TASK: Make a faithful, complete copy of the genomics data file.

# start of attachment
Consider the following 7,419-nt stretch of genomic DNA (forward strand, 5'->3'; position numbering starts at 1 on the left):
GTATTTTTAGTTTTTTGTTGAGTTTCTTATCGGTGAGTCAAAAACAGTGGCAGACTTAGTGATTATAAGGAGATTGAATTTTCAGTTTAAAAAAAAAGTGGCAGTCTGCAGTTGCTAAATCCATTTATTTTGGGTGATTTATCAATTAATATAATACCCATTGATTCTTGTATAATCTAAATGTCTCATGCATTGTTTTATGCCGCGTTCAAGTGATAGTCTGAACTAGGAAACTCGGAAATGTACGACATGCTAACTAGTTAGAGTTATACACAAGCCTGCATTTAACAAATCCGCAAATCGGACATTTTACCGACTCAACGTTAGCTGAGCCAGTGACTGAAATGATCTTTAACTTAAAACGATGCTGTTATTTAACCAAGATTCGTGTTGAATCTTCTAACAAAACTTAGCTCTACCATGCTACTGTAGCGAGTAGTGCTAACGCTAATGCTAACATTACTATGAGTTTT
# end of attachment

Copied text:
Consider the following 7,419-nt stretch of genomic DNA (forward strand, 5'->3'; position numbering starts at 1 on the left):
GTATTTTTAGTTTTTTGTTGAGTTTCTTATCGGTGAGTCAAAAACAGTGGCAGACTTAGTGATTATAAGGAGATTGAATTTTCAGTTTAAAAAAAAAGTGGCAGTCTGCAGTTGCTAAATCCATTTATTTTGGGTGATTTATCAATTAATATAATACCCATTGATTCTTGTATAATCTAAATGTCTCATGCATTGTTTTATGCCGCGTTCAAGTGATAGTCTGAACTAGGAAACTCGGAAATGTACGACATGCTAACTAGTTAGAGTTATACACAAGCCTGCATTTAACAAATCCGCAAATCGGACATTTTACCGACTCAACGTTAGCTGAGCCAGTGACTGAAATGATCTTTAACTTAAAACGATGCTGTTATTTAACCAAGATTCGTGTTGAATCTTCTAACAAAACTTAGCTCTACCATGCTACTGTAGCGAGTAGTGCTAACGCTAATGCTAACATTACTATGAGTTTT